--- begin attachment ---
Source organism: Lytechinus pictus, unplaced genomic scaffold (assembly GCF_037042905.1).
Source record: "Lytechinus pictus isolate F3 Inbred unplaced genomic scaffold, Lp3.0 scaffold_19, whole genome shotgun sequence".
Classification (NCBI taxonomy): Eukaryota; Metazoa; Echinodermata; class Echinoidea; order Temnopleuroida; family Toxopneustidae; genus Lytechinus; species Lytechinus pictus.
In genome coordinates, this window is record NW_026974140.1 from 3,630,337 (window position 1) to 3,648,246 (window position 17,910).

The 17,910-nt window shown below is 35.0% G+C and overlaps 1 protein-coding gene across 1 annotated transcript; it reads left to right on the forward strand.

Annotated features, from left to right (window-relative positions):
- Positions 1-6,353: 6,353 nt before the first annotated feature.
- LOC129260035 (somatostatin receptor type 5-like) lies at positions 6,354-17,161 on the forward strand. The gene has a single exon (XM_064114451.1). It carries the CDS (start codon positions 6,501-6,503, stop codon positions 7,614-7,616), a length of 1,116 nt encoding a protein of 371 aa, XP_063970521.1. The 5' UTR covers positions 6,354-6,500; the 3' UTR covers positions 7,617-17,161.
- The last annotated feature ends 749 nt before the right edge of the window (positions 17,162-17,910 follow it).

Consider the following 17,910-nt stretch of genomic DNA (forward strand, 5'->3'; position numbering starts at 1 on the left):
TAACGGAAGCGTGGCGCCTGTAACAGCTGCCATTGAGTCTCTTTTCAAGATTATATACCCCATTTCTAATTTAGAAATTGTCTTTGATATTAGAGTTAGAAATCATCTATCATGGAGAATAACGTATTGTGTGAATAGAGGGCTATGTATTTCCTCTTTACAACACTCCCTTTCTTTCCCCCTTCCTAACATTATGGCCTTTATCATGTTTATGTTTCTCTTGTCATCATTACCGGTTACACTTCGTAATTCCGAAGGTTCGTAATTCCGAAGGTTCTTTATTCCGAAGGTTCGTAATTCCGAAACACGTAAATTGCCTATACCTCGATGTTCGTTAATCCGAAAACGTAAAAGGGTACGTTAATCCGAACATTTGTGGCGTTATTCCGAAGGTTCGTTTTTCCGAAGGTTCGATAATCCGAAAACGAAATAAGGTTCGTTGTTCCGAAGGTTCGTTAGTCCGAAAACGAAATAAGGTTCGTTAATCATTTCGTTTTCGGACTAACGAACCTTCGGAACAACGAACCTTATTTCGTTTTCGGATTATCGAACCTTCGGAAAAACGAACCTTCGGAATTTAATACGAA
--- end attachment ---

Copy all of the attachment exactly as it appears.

Source organism: Lytechinus pictus, unplaced genomic scaffold (assembly GCF_037042905.1).
Source record: "Lytechinus pictus isolate F3 Inbred unplaced genomic scaffold, Lp3.0 scaffold_19, whole genome shotgun sequence".
Classification (NCBI taxonomy): Eukaryota; Metazoa; Echinodermata; class Echinoidea; order Temnopleuroida; family Toxopneustidae; genus Lytechinus; species Lytechinus pictus.
In genome coordinates, this window is record NW_026974140.1 from 3,630,337 (window position 1) to 3,648,246 (window position 17,910).

The 17,910-nt window shown below is 35.0% G+C and overlaps 1 protein-coding gene across 1 annotated transcript; it reads left to right on the forward strand.

Annotated features, from left to right (window-relative positions):
- Positions 1-6,353: 6,353 nt before the first annotated feature.
- LOC129260035 (somatostatin receptor type 5-like) lies at positions 6,354-17,161 on the forward strand. The gene has a single exon (XM_064114451.1). It carries the CDS (start codon positions 6,501-6,503, stop codon positions 7,614-7,616), a length of 1,116 nt encoding a protein of 371 aa, XP_063970521.1. The 5' UTR covers positions 6,354-6,500; the 3' UTR covers positions 7,617-17,161.
- The last annotated feature ends 749 nt before the right edge of the window (positions 17,162-17,910 follow it).

Consider the following 17,910-nt stretch of genomic DNA (forward strand, 5'->3'; position numbering starts at 1 on the left):
TAACGGAAGCGTGGCGCCTGTAACAGCTGCCATTGAGTCTCTTTTCAAGATTATATACCCCATTTCTAATTTAGAAATTGTCTTTGATATTAGAGTTAGAAATCATCTATCATGGAGAATAACGTATTGTGTGAATAGAGGGCTATGTATTTCCTCTTTACAACACTCCCTTTCTTTCCCCCTTCCTAACATTATGGCCTTTATCATGTTTATGTTTCTCTTGTCATCATTACCGGTTACACTTCGTAATTCCGAAGGTTCGTAATTCCGAAGGTTCTTTATTCCGAAGGTTCGTAATTCCGAAACACGTAAATTGCCTATACCTCGATGTTCGTTAATCCGAAAACGTAAAAGGGTACGTTAATCCGAACATTTGTGGCGTTATTCCGAAGGTTCGTTTTTCCGAAGGTTCGATAATCCGAAAACGAAATAAGGTTCGTTGTTCCGAAGGTTCGTTAGTCCGAAAACGAAATAAGGTTCGTTAATCATTTCGTTTTCGGACTAACGAACCTTCGGAACAACGAACCTTATTTCGTTTTCGGATTATCGAACCTTCGGAAAAACGAACCTTCGGAATTTAATACGAA